116 3rd St SE
Cedar Rapids, Iowa 52401
The Iowa Utilities Board on Thursday approved six informational meetings within five counties to discuss the proposal for a carbon capture pipeline that would stretch across eastern Iowa.
The meetings start in Johnson County on Aug. 29 and will follow in Cedar, Linn, Clinton and Scott counties through Aug. 31. A virtual meeting will take place on Sept. 19.
ADM and Wolf Carbon Solutions, an energy infrastructure company based in Alberta, Canada, announced in January their intent to build the 350-mile pipeline – of which approximately 90 miles would go through Iowa counties, according to Wolf.
If completed, it would transport liquified carbon dioxide from ethanol and cogeneration facilities in Cedar Rapids and Clinton to ADM’s existing sequestration site in Decatur, Ill. The pipeline would be owned, operated and maintained by Wolf. It marks the third proposed CO2 pipeline for Iowa.
Wolf Carbon Solutions filed its initial request for the informational meetings to the Iowa Utilities Board on June 27, in which it proposed meetings from Sept. 13 to Sept. 15.
● Johnson County: Aug. 29, noon, at North Liberty Community Center (Gerdin Conference Hall), 520 W. Cherry St., North Liberty
● Cedar County: Aug. 29, 6 p.m., at Tipton High School (Auditorium), 400 E. Sixth St., Tipton
● Linn County: Aug. 30, noon, at Veterans Memorial Building, 50 Second Ave. Bridge, Cedar Rapids
● Clinton County: Aug. 30, 6 p.m., at Wild Rose Convention Center, 777 Wild Rose Dr., Clinton
● Scott County: Aug. 31, noon, at River Center (Adler Theater), 136 E. Third St., Davenport
● Virtual Meeting: Sept. 19, 6 p.m., participation through IUB WebEx system at iub.iowa.gov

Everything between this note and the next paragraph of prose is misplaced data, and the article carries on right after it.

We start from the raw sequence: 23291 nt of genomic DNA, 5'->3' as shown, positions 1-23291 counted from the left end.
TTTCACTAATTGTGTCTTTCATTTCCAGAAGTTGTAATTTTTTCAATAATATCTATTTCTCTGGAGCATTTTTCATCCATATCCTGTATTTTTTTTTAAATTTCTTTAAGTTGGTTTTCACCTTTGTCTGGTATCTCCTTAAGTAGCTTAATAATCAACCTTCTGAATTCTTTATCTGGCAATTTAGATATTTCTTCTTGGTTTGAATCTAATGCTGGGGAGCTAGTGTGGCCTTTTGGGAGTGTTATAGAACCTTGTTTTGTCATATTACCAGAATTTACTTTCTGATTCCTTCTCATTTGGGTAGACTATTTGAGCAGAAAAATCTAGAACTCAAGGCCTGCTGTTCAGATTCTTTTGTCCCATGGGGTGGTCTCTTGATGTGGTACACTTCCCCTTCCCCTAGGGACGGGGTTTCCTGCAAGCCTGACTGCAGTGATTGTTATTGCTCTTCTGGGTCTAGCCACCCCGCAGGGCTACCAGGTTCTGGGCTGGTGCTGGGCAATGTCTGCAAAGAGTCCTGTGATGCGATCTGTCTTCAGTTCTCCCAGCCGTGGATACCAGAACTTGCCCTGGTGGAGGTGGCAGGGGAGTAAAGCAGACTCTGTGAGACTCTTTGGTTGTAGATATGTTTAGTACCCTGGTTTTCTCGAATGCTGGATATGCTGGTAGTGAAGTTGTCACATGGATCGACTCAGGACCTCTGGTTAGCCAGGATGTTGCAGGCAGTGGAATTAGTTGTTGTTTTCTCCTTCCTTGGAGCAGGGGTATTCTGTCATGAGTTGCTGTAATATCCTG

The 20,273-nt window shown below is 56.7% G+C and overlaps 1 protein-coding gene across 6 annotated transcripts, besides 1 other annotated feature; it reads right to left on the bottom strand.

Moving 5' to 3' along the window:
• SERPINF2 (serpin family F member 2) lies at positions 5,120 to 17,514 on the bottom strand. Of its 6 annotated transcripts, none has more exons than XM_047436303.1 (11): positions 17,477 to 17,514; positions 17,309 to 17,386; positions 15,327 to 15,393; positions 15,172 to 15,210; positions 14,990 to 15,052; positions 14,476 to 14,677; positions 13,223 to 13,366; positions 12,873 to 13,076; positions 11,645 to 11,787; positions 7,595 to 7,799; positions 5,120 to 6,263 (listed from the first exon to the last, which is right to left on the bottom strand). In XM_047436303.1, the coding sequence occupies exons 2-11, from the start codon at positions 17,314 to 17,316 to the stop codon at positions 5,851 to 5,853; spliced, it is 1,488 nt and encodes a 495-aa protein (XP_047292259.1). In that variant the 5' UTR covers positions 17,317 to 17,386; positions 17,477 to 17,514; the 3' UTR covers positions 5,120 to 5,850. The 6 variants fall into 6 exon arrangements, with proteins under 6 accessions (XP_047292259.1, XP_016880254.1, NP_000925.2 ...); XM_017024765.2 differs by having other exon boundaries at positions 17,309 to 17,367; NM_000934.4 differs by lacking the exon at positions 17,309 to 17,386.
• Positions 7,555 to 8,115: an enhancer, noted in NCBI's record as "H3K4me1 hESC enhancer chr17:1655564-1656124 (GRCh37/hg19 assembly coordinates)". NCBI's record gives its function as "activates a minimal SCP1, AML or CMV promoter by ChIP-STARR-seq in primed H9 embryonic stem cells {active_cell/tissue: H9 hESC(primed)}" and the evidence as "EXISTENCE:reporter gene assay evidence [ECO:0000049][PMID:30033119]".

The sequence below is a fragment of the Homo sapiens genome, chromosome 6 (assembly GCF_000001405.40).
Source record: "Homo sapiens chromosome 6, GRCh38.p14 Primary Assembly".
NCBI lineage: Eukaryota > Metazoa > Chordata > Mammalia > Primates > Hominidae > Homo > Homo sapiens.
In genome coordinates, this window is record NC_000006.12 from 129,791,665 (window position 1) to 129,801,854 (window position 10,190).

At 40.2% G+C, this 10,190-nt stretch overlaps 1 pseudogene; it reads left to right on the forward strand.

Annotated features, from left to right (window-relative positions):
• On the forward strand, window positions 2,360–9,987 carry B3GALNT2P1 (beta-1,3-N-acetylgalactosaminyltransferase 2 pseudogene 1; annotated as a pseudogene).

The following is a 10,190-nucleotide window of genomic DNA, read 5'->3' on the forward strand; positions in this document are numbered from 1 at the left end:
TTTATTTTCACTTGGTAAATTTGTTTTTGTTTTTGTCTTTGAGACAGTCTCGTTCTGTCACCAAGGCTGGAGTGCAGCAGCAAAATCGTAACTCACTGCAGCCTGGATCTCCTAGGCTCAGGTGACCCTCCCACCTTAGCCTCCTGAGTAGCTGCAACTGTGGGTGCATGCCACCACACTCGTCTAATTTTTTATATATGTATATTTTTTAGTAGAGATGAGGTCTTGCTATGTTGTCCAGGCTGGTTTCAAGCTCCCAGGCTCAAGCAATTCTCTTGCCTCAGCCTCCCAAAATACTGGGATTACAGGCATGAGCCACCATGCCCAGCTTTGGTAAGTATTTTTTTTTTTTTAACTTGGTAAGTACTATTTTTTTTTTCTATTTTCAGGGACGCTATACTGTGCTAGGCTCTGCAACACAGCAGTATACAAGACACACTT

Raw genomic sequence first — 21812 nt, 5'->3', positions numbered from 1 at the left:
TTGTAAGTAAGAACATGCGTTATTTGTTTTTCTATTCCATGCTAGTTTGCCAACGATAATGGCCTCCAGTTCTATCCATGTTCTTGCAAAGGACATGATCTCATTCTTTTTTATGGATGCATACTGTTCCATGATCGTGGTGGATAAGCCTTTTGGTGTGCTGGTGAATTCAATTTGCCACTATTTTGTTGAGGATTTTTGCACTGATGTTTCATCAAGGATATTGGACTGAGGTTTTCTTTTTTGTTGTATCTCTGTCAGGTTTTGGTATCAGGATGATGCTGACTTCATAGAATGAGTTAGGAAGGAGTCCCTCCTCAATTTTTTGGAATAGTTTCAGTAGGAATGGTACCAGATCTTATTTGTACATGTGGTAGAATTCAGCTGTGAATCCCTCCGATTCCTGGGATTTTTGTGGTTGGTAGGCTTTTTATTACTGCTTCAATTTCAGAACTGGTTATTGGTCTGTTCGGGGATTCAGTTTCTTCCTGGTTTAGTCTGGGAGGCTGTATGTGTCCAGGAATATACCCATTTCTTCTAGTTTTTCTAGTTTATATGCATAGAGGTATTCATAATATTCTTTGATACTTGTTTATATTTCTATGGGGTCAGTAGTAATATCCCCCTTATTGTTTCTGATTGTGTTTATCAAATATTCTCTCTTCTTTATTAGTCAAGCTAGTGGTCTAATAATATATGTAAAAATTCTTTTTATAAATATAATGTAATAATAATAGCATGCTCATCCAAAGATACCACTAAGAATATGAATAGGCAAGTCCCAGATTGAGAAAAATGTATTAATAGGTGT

Wolf has also submitted several supporting materials to the Iowa Utilities Board, including a general map of the pipeline’s proposed path through Iowa as well as more specific maps showing its route through Cedar, Johnson, Linn, Clinton and Scott counties.
Other submitted documents include a handout with an overview of the pipeline project and a statement of damage claims that outlines how the company would compensate landowners for property damages during the pipeline’s construction.
Since Wolf’s initial June 27 request for informational meetings, more than 100 objections have been submitted to the Iowa Utilities Board.
The Johnson County Board of Supervisors submitted a letter to the Board on Thursday in opposition to the use of eminent domain.
“Johnson County strives to enhance the quality of life for the people in our community,” the letter read. “The pipeline that is proposed to run near or through the northeast corner of our county does not do that.”
Members of the general public have submitted their objections, too. Many are calling for an environmental impact study that researches the proposed pipeline’s possible impacts to Iowa’s environment.
"The thought of this even being considered is ludicrous, and my neighbors are of the same opinion,” wrote Patricia Booth of Cedar Rapids in a letter submitted to the Board on Thursday. “Stop this nonsense and protect the land, people and animals from this hazardous pipeline."
Booth also requested that the meeting time be moved to a “time more conducive to the majority.”
In its order granting the informational meetings, the Iowa Utilities Board said that Wolf must provide parcel-specific maps at the meetings to each landowner, person residing on, or person in possession of land parcels where the pipeline would pass through. Only after each public meeting has concluded can Wolf reach out to the affected landowners in that county for surveying purposes, the Board said.
The Board also said that Wolf is required to file a mailing list for each county in the proposed pipeline’s path and give notice about the meetings to the residents in the land corridors in question.
Brittney J. Miller is an environmental reporter for The Gazette and a corps member with Report for America, a national service program that places journalists in local newsrooms to report on under-covered issues.
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